Pal Expo was superb but are voices on Palestine really being heard?

Journalist Hafsa Kara-Mustapha looks back at Pal Expo which was held in London last weekend. She says that while the event was in many ways superb, she isn’t sure the message on Palestine is getting through.

Pal Expo was billed as the greatest Palestine event in Europe and it was, to a certain extent.

Organisers behind this impressive event hosted talks, art exhibits, live shows showcasing the Palestinian people’s rich culture and history and of course its ongoing suffering under a brutal occupying regime.

All demographics were catered for and every aspect of Palestinian life was highlighted for those curious to go beyond the headlines.

But sadly it appeared early on that the curious were few and far between. Though the venue was more than enough to accommodate huge crowds, PalExpo failed to draw in the numbers.

Like news from the overall region it appears that British audiences are now suffering from Palestine fatigue. So often dismissed as a complex conflict between two equally guilty parties – when in fact there is one occupier and one occupied people – Pal Expo could have served to educate those willing to delve deeper into this widening crisis for which there is no light yet to be seen at the end of the colonialist tunnel.

Dogs more important than Palestinians

Speakers at panel discussions were inspiring, interesting and passionate. Young Palestinians spoke of the difficulty of daily life under occupation. People in their early twenties recalled their fallen friends under the un-scrutinised hellfire from Israeli soldiers. Soldiers who enjoy god like-status amongst an Israeli population increasingly oblivious to the suffering it inflicts on millions of Palestinians, argued Israeli speakers.

Veteran Tel Aviv based journalist Gideon Levy shared an anecdote of how the death of two dogs killed during operation Cast Lead in Gaza made front page news across Israeli papers when on the very same day more than 10 Palestinian civilians had died from Israeli attacks.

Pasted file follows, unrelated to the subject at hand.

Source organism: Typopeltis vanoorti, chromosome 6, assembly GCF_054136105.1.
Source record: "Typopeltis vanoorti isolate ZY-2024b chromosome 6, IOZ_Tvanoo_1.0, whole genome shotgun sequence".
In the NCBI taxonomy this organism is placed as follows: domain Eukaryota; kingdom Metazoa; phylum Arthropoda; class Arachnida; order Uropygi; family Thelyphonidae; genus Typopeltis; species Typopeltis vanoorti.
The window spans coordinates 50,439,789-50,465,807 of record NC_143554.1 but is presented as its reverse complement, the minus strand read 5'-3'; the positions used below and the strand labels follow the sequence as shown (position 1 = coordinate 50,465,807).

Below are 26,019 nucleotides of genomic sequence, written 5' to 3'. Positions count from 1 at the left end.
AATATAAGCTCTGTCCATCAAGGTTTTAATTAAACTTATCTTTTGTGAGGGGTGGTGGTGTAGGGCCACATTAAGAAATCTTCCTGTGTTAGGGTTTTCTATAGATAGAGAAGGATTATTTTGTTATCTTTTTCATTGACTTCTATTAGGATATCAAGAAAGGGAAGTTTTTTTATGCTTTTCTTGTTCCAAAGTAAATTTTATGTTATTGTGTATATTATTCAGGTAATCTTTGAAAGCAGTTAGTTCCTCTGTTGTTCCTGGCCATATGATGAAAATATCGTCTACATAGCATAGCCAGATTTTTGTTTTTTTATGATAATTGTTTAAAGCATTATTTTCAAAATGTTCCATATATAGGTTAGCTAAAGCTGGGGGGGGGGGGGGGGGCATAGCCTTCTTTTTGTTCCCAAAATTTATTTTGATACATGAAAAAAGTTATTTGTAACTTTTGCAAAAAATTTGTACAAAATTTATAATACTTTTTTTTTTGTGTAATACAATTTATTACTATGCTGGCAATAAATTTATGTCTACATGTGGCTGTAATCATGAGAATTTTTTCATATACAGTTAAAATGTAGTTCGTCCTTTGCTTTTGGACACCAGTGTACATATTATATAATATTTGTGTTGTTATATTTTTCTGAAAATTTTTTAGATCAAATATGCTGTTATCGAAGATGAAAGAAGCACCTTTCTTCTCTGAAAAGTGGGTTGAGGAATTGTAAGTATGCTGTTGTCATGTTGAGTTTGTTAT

The life of two dogs, it appeared, drew far greater sympathy from Israelis than scores of Palestinian humans.

This of course is now the case across all mainstream media. Countless Palestinian protesters but also medics and journalists have died in the past 12 months yet barely any of their deaths made it on the front or even middle pages of major publications. Compare this with a hypothetical killing of an Israeli and imagine the ensuing coverage followed by strong condemnation and offers of increased support.

Palestinians for their part can do no right. Should they resist, they are killed and dismissed as terrorists; when they opt for a more peaceful and seemingly innocuous form of resistance such as advocating the boycott of Israeli goods (BDS) their actions are deemed “anti-Semitic.” A word now so nonsensical that Levy himself recommends shrugging one’s shoulders when faced with that vacuous accusation.

Though the Isreali reporter insists resisting the tyranny of the word is important, and not just in the context of Palestine but when it comes to freedom of expression itself, he does not explain how to circumvent the consequences attached to this accusation however absurd. Yet it has to be said that in the past four years alone journalists, politicians, and activists have lost their jobs, income and reputations after being falsely accused of it.